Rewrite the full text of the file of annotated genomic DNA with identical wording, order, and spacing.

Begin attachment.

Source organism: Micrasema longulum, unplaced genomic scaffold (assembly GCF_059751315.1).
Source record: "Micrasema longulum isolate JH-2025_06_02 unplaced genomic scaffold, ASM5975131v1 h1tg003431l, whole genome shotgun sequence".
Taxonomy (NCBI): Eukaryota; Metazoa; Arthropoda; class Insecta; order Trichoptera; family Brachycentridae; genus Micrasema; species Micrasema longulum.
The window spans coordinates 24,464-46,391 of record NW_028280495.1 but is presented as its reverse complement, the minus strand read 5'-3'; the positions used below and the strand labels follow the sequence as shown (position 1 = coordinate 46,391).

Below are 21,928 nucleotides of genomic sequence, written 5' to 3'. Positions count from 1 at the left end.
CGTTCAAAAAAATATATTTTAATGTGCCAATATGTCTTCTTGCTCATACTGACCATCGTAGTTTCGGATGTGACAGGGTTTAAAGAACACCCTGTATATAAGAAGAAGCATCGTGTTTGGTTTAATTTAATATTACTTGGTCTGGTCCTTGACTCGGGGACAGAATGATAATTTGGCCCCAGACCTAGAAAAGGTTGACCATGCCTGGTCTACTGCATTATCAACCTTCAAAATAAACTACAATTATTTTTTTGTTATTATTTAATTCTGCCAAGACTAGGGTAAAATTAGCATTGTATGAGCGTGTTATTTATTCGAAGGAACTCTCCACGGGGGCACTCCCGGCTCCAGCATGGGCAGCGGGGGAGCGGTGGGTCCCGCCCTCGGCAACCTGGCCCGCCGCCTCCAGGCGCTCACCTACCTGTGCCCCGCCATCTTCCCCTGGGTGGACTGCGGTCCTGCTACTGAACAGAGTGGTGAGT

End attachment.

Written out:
Source organism: Micrasema longulum, unplaced genomic scaffold (assembly GCF_059751315.1).
Source record: "Micrasema longulum isolate JH-2025_06_02 unplaced genomic scaffold, ASM5975131v1 h1tg003431l, whole genome shotgun sequence".
Taxonomy (NCBI): Eukaryota; Metazoa; Arthropoda; class Insecta; order Trichoptera; family Brachycentridae; genus Micrasema; species Micrasema longulum.
The window spans coordinates 24,464-46,391 of record NW_028280495.1 but is presented as its reverse complement, the minus strand read 5'-3'; the positions used below and the strand labels follow the sequence as shown (position 1 = coordinate 46,391).

Below are 21,928 nucleotides of genomic sequence, written 5' to 3'. Positions count from 1 at the left end.
CGTTCAAAAAAATATATTTTAATGTGCCAATATGTCTTCTTGCTCATACTGACCATCGTAGTTTCGGATGTGACAGGGTTTAAAGAACACCCTGTATATAAGAAGAAGCATCGTGTTTGGTTTAATTTAATATTACTTGGTCTGGTCCTTGACTCGGGGACAGAATGATAATTTGGCCCCAGACCTAGAAAAGGTTGACCATGCCTGGTCTACTGCATTATCAACCTTCAAAATAAACTACAATTATTTTTTTGTTATTATTTAATTCTGCCAAGACTAGGGTAAAATTAGCATTGTATGAGCGTGTTATTTATTCGAAGGAACTCTCCACGGGGGCACTCCCGGCTCCAGCATGGGCAGCGGGGGAGCGGTGGGTCCCGCCCTCGGCAACCTGGCCCGCCGCCTCCAGGCGCTCACCTACCTGTGCCCCGCCATCTTCCCCTGGGTGGACTGCGGTCCTGCTACTGAACAGAGTGGTGAGT